Latitude Festival does not condone the use of drugs. Drugs enforcement laws are as applicable onsite as anywhere else in the UK. It is illegal to buy, sell or take drugs. All drugs are potentially dangerous, there are no harmless drugs. The only way to avoid risks is to not take drugs at all. This goes for new psychoactive substances (formerly known as “legal highs”) as well. But we want our festival goers to know above all else that you can come to us for help if you or your friends need it without fear of getting in trouble at any time. Always be honest with medics and welfare teams about what you have consumed so that they know how best to help you.


We do not recommend you take drugs, but if you do please bear the following in mind.

  • There are drugs in circulation in the UK that can kill with one single pill (LINK TO A).
  • Mixing drugs with other drugs / alcohol / prescription drugs can be very dangerous and mixing is behind many drugs deaths (LINK TO B)
  • Cheap does not mean weak.
  • Pure does not mean safe.
  • You don’t know the strength of what you might be taking.
  • You don’t know how your body will react.
  • You can’t tell what you are taking by looking at it.
  • You can’t tell how you will react by the reaction others have had.
  • Remember that tolerance levels can vary.
  • You may not have the same tolerance level as your friends.  You can always up your dose but you can’t reduce it. Wait at least 2 hours before taking any more. Start low and go slow.
  • If your powder or pills don’t take effect as quickly as you would expect, don’t assume they are poor quality – they may contain another substance that takes longer to take effect. If you then take more as a result you are at increased risk of overdose when the combined doses do kick in. Start low and go slow.
  • Treat all drugs as unknown.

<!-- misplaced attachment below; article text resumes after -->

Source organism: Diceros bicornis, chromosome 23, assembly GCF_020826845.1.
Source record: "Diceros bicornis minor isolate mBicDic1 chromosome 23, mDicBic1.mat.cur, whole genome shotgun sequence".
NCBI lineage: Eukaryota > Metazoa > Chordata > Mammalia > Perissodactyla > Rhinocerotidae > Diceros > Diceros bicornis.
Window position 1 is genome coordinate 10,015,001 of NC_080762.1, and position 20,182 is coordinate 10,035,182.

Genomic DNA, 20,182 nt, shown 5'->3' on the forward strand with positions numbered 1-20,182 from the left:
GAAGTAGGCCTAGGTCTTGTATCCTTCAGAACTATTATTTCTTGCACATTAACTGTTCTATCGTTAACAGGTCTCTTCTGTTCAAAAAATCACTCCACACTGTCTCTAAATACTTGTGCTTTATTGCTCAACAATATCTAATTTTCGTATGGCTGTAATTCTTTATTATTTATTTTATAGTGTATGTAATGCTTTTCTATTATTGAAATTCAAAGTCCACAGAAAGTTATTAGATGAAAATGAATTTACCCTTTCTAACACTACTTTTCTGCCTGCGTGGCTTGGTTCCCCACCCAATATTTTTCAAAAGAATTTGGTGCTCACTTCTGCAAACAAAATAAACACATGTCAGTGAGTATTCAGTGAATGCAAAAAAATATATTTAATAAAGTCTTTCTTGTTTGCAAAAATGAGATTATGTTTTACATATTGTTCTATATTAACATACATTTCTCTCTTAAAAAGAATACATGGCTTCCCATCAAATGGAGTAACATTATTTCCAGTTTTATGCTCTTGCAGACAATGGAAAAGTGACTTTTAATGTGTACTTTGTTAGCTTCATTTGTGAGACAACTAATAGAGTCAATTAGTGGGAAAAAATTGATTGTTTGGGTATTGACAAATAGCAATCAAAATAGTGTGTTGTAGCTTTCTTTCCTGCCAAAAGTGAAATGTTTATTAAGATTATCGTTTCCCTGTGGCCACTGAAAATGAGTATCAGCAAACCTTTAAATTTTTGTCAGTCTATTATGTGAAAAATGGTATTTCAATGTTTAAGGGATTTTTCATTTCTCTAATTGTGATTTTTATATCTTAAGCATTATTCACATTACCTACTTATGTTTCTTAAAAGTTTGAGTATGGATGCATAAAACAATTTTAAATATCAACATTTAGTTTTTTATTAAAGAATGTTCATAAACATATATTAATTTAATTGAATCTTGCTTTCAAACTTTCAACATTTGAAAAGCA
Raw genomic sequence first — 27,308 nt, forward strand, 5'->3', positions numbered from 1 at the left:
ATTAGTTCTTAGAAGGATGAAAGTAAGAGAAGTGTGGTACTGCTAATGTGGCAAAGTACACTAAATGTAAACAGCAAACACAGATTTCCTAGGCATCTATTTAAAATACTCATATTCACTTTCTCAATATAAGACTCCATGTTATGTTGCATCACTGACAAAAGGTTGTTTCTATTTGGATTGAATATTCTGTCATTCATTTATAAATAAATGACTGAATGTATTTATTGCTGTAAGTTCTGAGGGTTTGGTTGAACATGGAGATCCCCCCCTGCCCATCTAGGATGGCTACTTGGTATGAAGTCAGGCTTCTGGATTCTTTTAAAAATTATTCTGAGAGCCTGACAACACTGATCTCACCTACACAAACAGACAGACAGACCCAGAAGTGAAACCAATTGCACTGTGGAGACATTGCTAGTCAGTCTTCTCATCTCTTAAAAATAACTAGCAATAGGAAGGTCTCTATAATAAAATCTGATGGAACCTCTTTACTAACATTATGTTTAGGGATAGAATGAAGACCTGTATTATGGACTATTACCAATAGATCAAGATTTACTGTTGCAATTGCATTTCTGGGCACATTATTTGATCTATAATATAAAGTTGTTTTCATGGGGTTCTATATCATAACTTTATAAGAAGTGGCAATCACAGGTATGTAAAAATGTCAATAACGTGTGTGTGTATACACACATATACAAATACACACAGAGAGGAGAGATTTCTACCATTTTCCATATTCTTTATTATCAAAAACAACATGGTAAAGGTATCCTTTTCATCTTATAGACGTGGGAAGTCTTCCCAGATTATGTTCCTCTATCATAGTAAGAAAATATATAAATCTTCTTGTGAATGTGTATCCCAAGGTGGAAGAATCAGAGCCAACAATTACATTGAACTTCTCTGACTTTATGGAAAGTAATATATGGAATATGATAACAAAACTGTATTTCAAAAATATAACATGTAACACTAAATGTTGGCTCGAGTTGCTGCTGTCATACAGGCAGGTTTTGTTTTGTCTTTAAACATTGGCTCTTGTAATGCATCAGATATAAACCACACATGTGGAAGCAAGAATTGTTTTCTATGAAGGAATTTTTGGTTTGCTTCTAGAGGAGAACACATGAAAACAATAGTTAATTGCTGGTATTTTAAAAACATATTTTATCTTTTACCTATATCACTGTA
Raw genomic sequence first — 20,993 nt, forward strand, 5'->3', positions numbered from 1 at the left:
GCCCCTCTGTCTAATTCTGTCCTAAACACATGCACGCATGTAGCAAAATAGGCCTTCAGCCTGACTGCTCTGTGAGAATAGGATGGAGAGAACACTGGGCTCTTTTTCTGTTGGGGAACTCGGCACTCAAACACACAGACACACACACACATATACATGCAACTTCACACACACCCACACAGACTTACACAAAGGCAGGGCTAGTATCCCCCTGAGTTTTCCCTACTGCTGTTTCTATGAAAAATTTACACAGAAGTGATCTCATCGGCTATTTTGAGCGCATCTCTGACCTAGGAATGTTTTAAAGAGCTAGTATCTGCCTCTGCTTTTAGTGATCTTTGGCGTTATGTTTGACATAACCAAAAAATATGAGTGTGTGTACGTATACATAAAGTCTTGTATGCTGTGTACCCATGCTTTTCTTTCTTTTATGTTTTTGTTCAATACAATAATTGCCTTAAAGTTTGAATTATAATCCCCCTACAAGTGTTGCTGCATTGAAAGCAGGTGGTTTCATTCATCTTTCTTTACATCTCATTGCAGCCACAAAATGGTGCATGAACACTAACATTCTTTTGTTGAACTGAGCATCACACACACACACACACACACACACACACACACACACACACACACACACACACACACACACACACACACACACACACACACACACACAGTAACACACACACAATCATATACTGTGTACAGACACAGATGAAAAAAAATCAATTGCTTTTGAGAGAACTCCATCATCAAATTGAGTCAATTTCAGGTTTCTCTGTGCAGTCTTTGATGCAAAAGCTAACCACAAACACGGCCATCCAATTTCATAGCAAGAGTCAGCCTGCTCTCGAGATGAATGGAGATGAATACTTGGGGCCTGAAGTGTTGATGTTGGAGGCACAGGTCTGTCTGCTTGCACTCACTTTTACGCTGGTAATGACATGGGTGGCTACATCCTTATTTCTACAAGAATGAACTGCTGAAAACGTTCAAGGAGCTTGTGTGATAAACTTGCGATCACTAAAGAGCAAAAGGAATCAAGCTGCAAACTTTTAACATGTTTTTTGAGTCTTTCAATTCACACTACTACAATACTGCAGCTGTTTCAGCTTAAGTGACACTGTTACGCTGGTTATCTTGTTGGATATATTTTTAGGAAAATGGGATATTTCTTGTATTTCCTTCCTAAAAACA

• Take regular breaks if you are dancing or exercising or in a hot environment and rehydrate with water or soft drinks – take small sips regularly but don’t have more than one pint an hour.
  • Having an isotonic drink can help if you have been drinking a lot of water.
  • Use in a safe environment, with people you trust and not alone. Be open with your friends about what you are taking and look out for each other. Ask for help if you need it.
  • You can talk to the Welfare Team in confidence at any time and they have drugs advisory staff to help you. They are open 24 hours a day in the Village.


  • Our drugs policies include Nitrous Oxide (Nos) and former legal highs all of which are dangerous. They are not safe or mild because they used to be legal.
  • Former legal highs are now known as NPS (New Psychoactive Substances) and it is now an offence to sell them. If you take NPS, then keep the packet in case you need to show someone what you have taken but note that what it says on the packet isn’t necessarily what is in the packet. Also chemicals can fall to the bottom of the bag leading to a very high dose.


  • We will take firm action in conjunction with The Suffolk Police to arrest dealers.
  • There are covert staff onsite and as a condition of entry you are subject to search at any time. Staff will search for illegal items including drugs.
  • If someone offers you drugs, please report them to the nearest member of security with as much information as you can.


  • Pace yourself.
  • Try to avoid getting too intoxicated in unfamiliar situations. You can lose control, make risky decisions and become less aware of danger.
  • Alcohol and other drugs can impair your judgement; don’t feel pressured into doing anything you aren’t comfortable with.
  • If you are having a bad time or struggling but don’t feel you need medical attention, visit the Welfare Team in the Village.
  • If someone becomes unconscious or unresponsive, put them in the recovery position (on their side) and seek immediate medical attention by alerting the nearest member of security.